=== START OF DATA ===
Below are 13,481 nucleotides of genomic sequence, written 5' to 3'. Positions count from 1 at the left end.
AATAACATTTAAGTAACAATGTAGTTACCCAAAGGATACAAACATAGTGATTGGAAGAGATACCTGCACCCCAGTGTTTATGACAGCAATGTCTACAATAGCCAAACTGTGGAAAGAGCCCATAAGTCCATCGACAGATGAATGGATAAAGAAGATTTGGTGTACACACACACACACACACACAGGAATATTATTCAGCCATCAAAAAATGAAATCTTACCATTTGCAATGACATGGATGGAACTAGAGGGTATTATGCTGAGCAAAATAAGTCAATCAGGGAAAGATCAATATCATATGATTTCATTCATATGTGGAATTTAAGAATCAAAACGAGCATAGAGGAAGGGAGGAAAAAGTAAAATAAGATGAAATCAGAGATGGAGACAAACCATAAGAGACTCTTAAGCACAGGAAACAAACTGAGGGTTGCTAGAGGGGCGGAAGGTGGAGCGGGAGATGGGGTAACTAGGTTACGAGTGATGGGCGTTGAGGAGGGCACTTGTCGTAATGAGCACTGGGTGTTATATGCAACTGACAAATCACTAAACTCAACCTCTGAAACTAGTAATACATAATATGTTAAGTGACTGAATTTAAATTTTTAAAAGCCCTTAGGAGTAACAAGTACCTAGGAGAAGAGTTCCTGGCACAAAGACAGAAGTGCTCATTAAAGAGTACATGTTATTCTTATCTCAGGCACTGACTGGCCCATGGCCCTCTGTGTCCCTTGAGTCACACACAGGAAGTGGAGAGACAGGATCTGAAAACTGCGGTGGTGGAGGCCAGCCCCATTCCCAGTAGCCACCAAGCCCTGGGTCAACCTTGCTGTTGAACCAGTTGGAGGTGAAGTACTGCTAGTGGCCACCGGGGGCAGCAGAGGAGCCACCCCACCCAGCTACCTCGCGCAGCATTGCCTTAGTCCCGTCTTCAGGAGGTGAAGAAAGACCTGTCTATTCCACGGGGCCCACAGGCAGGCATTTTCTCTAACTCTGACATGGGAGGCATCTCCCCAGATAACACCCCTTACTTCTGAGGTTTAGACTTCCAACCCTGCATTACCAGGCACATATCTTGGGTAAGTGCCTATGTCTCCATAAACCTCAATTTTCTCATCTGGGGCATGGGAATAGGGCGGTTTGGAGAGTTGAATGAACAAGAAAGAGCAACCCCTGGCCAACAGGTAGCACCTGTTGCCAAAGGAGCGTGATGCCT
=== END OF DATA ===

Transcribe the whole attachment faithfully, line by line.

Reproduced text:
Below are 13,481 nucleotides of genomic sequence, written 5' to 3'. Positions count from 1 at the left end.
AATAACATTTAAGTAACAATGTAGTTACCCAAAGGATACAAACATAGTGATTGGAAGAGATACCTGCACCCCAGTGTTTATGACAGCAATGTCTACAATAGCCAAACTGTGGAAAGAGCCCATAAGTCCATCGACAGATGAATGGATAAAGAAGATTTGGTGTACACACACACACACACACACAGGAATATTATTCAGCCATCAAAAAATGAAATCTTACCATTTGCAATGACATGGATGGAACTAGAGGGTATTATGCTGAGCAAAATAAGTCAATCAGGGAAAGATCAATATCATATGATTTCATTCATATGTGGAATTTAAGAATCAAAACGAGCATAGAGGAAGGGAGGAAAAAGTAAAATAAGATGAAATCAGAGATGGAGACAAACCATAAGAGACTCTTAAGCACAGGAAACAAACTGAGGGTTGCTAGAGGGGCGGAAGGTGGAGCGGGAGATGGGGTAACTAGGTTACGAGTGATGGGCGTTGAGGAGGGCACTTGTCGTAATGAGCACTGGGTGTTATATGCAACTGACAAATCACTAAACTCAACCTCTGAAACTAGTAATACATAATATGTTAAGTGACTGAATTTAAATTTTTAAAAGCCCTTAGGAGTAACAAGTACCTAGGAGAAGAGTTCCTGGCACAAAGACAGAAGTGCTCATTAAAGAGTACATGTTATTCTTATCTCAGGCACTGACTGGCCCATGGCCCTCTGTGTCCCTTGAGTCACACACAGGAAGTGGAGAGACAGGATCTGAAAACTGCGGTGGTGGAGGCCAGCCCCATTCCCAGTAGCCACCAAGCCCTGGGTCAACCTTGCTGTTGAACCAGTTGGAGGTGAAGTACTGCTAGTGGCCACCGGGGGCAGCAGAGGAGCCACCCCACCCAGCTACCTCGCGCAGCATTGCCTTAGTCCCGTCTTCAGGAGGTGAAGAAAGACCTGTCTATTCCACGGGGCCCACAGGCAGGCATTTTCTCTAACTCTGACATGGGAGGCATCTCCCCAGATAACACCCCTTACTTCTGAGGTTTAGACTTCCAACCCTGCATTACCAGGCACATATCTTGGGTAAGTGCCTATGTCTCCATAAACCTCAATTTTCTCATCTGGGGCATGGGAATAGGGCGGTTTGGAGAGTTGAATGAACAAGAAAGAGCAACCCCTGGCCAACAGGTAGCACCTGTTGCCAAAGGAGCGTGATGCCT